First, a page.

Recently I was approached to review the Sony Reader Store. It’s quite clear from content on BA that I don’t normally review stores, but I thought I’d give it a go. Us bookworms need to know where to buy books and what stores are worth visiting, even more so when it comes to eBooks. Right?
Personally I love simple, but eye-catching, websites with easy-to-navigate menus. As soon as more than needed visual displays and options are present, I want to switch to another website.
My most important first impression of the Sony Reader store was not being overwhelmed. Instead I felt a sense of relief at finding easy-to-navigate tabs for the menu, the search bar right up front, and the rotating banner.
Browsing and Selection
I tend to be aimless in my book-buying methods. Most of the books I read come from the library, or are review copies, which make entering a store a novelty. I’m far from a naive consumer though, being well aware of consumerism and marketing, but I appreciate some direction when I’m aimless. The rotating banner on the Reader Store showcases new releases, themed reads, and a taste of what the store has to offer. It’s an option to start somewhere and it’s a visually elegant and painless way to begin.
As you scroll down, bypassing the banner, you get a plethora of categories and featured scrolling lists. Before going through the categories, I decided to check out the scrolling lists. Without having left the homepage I’d already discovered several titles I was interested in and had an idea of pricing. Each book in the lists include the information of author, title, and price.
I dislike having to mouse-over an image for more information. Having the above details present under each book cover makes me happy. I don’t feel like I’ve been going through a boutique market where the prices aren’t marked forcing you to ask about it and emotionally investing in the item. Sometimes we might like an item, but it doesn’t mean we want to spend that much, and hunting down the price doesn’t mean a shopper is sold on it.
There are a great deal of categories to choose from, but I will point out a downside I found. I find this is a commonality when it comes to bookstores, especially with areas such as Young Adult. Categories aren’t split into sub-genre categories. Young Adult and Short Stories is a great example of this on the Reader Store. I know there are readers out there who consider Young Adult a genre in its own right, but I’m not one of those readers. If you’re looking for a particular genre in something like Young Adult, then it’s probably best to search for a title.
The upside is Science Fiction and Fantasy are separate from Fiction. There’s also a Free eBooks section featuring short stories, chapters, and work from well-known authors. If you scroll down the homepage even further, you’ll find everything you need to know about the store, contacts, and links to eBooks under certain prices.
I’m one of those readers who tend to be discouraged by searching for a particular book. I blame this more on my tastes differing from what is popular. I tend to test out search engines with online bookstores even though I know it’s going to be rare those titles show up. You never know though, so why not try? If a store has Voyage to Kazohinia for instance, I’m going to be talking about it.
To be fair, I searched for better known titles I am interested in reading. My most wanted ones lately have been Murder in Mississippi by John Safran and Balancing Diabetes by Kerri Sparling. Do you know what I love? Drop down menus in search bars that actually find the books you want. Straight away both books popped up with price and even an image of the book cover. I re-attempted the search with author name and then title, just to be thorough.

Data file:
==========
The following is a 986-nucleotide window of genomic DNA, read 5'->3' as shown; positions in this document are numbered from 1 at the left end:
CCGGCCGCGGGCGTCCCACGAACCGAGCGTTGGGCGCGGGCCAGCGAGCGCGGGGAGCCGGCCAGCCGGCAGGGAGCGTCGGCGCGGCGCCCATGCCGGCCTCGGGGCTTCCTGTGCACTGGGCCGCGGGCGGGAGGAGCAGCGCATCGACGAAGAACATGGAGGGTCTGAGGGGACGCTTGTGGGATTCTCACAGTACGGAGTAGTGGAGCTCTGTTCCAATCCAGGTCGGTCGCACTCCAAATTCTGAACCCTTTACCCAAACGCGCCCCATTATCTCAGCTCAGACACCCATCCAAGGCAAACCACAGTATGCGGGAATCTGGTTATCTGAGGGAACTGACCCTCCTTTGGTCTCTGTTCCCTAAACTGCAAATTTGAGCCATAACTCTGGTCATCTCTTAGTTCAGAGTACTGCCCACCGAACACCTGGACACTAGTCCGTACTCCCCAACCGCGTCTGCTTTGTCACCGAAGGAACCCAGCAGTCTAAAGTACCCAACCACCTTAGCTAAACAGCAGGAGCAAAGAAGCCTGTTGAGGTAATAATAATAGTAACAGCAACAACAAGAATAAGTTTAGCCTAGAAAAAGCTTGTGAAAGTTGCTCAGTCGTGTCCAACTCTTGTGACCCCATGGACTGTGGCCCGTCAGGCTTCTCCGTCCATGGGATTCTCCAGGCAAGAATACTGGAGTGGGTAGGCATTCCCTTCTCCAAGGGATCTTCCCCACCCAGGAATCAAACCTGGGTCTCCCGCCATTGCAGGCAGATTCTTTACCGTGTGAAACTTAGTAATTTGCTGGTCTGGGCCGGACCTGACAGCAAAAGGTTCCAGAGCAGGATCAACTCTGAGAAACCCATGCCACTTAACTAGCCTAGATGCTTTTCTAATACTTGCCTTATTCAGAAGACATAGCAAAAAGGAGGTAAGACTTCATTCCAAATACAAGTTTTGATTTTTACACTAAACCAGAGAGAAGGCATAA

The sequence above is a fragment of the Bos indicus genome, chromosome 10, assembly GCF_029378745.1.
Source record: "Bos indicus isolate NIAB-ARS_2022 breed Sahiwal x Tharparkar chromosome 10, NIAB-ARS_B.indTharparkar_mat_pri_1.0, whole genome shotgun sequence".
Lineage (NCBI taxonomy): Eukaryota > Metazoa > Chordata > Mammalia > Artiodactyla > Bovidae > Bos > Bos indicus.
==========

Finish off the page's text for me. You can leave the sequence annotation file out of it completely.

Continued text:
Of course then I had to search Voyage to Kazohinia. At first I thought it wasn’t going to show, as I searched with ISBN, but then I tried by title. Lo and behold, what should pop up? Voyage to Kazohinia! Lesson here is, ISBN search on the Reader Store doesn’t work, but if you know the title and author then everything is fine.
I went ahead and purchased Balancing Diabetes by Kerri Sparling. Checkout was very easy and straightforward with the loveable option of leaving checkout to keep shopping. Once again navigation was straightforward. The only thing that dissuaded me was the need to sign-in. I love a quick checkout with the option of purchasing as a guest. I do understand the need for an account with an eBook store. When it comes to keeping records and being able to find the title again incase you lose it, you need an account. This ended in only a split-second of annoyance.
I did have to sign up and confirm my details, naturally, which thankfully wasn’t too disruptive to my shopping. It was as easy as switching to my email in a new tab, clicking the link, and the next thing you know I was back in checkout.
For those who are yet to download an eBook, Sony makes it effortless. As soon as you purchase your items the download button is available and you can’t miss it.
You don’t have to worry if you accidentally, or purposely, leave the window before downloading. If that’s the case it’s as easy as going to your library and downloading from there. The added bonus is the Reader Store keeps you logged in so you can come and go if you need to.
I love a good eBook store and not from being lazy, but convenience. I become agoraphobic and claustrophobic in stores, especially when I want a particular title. eBook stores make it much more pleasant to buy books at times (don’t get me wrong, I still love a good bookstore) and the Sony Reader Store was one of them.
Apart from lack of subcategories and the inability to search via ISBN, browsing, searching, and buying from the Sony Reader Store was a breeze. The only stress I’ve developed from the experience is having even more books added to my reading list.